I kind of think that Christopher Nolan did the Batman movies so he can con top-rate actors and studios into letting him make movies like Interstellar, and that makes me feel better about his Batman movies. Interstellar is pretty stellar.
I saw it on 35mm Wednesday night at the Galaxy at the Cannery in Las Vegas. It's the most luxurious cinema I've been to. Electric lounge seats with little tables attached and craft beer on tap makes it my new favorite. Plus, they announce in the beginning of the show that they will literally remove you without refund if you so much as look at your cell phone. And seats are assigned.
The grainy 35mm lends something to this project, I think. It's a dying medium, and the scratches and cigarette burns made me a little nostalgic. It also reminded me of 2001:Space Odyssey in a theater. The film deals a lot with the struggles against decay, reciting Dylan Thomas over and over again, so there's an elegant reach with the degradation of celluloid mirroring the dying of cellulose on planet Earth. And, the Dylan Thomas reading was welcome because it assumes you know a poem--gasp! Smart people who know a few poems by heart will save the world if it ever is saved.
Heavy themes aplenty in this one, but in particular I liked the notion of being stuck between wanting to be a pioneer/adventurer on the cutting edge, doing what you know you're best at and wanting to fulfill your duty to the greater whole of humanity. Being born a generation "too early or too late," Cooper (McConaughey) wishes he could do it all. If that's not a theme for Gen-X-ers I don't know what is.
The sci-fi premise touches some familiar bases that make it a tiny bit predictable, worm holes, time-bending, relativity, black holes, interdiminsional shifting about. But Christopher Nolan navigates them so adroitly, and the acting is so good, and the look and feel of the film is such that you don't mind you might have seen some of this before. And sci-fi suffers from that so frequently at this point, I kind of like that it reminded me of Warren Beatty's Reds in parts.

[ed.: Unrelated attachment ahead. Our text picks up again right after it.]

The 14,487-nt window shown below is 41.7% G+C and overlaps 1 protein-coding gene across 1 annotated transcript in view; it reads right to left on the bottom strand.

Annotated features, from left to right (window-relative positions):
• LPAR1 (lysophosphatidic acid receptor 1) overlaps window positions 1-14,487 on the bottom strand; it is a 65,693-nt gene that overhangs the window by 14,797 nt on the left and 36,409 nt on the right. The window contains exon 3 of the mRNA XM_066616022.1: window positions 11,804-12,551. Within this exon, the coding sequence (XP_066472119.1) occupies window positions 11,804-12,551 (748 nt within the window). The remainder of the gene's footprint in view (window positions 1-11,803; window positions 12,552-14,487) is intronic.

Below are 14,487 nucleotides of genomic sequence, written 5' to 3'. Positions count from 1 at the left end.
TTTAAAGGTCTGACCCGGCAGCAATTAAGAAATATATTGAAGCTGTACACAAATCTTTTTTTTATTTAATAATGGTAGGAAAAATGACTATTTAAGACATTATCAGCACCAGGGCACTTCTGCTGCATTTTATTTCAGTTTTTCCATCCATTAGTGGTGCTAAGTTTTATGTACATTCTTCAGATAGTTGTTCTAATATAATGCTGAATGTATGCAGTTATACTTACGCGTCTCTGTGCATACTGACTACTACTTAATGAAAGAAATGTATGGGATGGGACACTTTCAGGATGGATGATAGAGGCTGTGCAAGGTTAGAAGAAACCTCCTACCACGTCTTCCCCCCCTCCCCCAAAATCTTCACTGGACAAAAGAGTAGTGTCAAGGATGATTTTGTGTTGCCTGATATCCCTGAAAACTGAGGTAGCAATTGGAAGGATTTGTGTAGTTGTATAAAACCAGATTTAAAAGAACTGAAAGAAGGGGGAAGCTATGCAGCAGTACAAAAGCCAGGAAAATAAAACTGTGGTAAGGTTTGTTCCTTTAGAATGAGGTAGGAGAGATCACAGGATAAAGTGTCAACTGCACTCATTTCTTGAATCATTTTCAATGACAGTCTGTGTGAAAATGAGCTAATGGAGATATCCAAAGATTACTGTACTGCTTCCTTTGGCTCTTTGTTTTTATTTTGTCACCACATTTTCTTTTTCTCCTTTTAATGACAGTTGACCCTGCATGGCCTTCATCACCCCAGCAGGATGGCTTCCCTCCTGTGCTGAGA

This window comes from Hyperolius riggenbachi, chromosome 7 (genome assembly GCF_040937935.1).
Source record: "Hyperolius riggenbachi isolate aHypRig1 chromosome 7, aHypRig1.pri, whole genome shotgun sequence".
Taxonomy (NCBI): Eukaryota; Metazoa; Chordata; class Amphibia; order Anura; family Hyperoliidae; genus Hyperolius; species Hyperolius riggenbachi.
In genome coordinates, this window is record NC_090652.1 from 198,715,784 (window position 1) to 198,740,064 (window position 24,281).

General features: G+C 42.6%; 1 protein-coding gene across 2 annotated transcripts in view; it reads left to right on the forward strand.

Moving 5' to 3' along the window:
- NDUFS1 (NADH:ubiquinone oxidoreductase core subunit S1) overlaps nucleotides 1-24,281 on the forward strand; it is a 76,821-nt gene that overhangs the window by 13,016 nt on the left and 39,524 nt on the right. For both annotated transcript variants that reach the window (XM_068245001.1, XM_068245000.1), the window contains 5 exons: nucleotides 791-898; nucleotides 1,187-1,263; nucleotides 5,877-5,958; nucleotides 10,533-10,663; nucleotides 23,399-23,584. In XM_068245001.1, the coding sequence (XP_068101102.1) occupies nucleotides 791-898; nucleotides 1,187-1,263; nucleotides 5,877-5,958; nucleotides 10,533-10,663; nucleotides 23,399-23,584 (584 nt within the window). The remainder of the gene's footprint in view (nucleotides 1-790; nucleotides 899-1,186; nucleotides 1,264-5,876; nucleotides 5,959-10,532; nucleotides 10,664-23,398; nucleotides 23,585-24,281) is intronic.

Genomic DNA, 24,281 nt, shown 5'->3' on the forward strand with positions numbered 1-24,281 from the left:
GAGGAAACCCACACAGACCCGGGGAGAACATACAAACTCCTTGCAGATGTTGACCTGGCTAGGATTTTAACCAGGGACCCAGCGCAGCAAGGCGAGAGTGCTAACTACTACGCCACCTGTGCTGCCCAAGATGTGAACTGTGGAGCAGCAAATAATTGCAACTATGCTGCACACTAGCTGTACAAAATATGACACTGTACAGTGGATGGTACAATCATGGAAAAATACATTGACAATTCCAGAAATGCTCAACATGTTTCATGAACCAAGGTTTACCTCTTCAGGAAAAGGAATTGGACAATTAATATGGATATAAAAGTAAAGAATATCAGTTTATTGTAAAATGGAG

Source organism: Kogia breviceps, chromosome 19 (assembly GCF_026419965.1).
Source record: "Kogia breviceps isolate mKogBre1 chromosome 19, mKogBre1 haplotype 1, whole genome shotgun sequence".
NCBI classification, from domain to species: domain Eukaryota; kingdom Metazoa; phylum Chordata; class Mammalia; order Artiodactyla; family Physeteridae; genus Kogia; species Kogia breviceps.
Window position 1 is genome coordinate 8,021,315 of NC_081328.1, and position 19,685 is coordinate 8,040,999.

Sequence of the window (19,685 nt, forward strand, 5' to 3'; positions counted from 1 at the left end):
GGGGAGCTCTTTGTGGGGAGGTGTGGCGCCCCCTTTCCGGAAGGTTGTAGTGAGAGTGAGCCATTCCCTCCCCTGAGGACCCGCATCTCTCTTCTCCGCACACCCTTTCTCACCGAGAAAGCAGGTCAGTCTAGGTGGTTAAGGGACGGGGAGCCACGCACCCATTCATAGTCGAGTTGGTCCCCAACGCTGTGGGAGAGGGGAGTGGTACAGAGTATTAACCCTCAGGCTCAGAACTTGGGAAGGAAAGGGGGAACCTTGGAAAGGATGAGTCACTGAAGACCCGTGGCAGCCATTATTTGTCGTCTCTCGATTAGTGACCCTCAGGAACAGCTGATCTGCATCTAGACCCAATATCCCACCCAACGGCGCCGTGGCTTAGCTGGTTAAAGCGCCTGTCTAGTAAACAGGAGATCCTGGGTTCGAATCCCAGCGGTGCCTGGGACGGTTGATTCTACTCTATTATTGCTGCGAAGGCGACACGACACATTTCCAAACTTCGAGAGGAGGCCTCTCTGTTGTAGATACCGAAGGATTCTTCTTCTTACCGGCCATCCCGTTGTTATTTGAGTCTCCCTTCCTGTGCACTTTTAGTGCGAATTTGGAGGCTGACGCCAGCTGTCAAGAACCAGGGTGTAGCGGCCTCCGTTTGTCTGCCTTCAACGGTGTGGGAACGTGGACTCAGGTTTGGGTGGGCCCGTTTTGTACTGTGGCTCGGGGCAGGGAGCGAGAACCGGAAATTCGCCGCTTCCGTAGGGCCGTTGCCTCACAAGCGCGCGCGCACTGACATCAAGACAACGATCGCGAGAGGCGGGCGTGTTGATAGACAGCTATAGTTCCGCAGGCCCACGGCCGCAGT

It's a little talky, but I like cerebral science fiction and wish J.J. Abrams never turned Star Trek into Buck Rogers. It's a little heavy-handed on philosophical themes like love, but that's refreshing too after the genre has been riddled by laser pistols and giant explosions, zip-zap.
Jonathan Nolan wrote this one, but that kind of goes without saying with Christopher Nolan movies. Why we aren't calling these films "Nolan brothers movies" is weird to me. He wrote Memento. If you liked Memento, and since you have eyeballs and are human, I'm assuming you did, you will like Interstellar.
And one more thing: can Jessica Chastain ever be bad in anything? It's as if she single-handedly saves some films. I think she's the most alluring woman in Hollywood, and I hope every filmmaker save Michael Bay starts begging her for even a cameo. Actually, she could probably even make a Michael Bay movie watchable.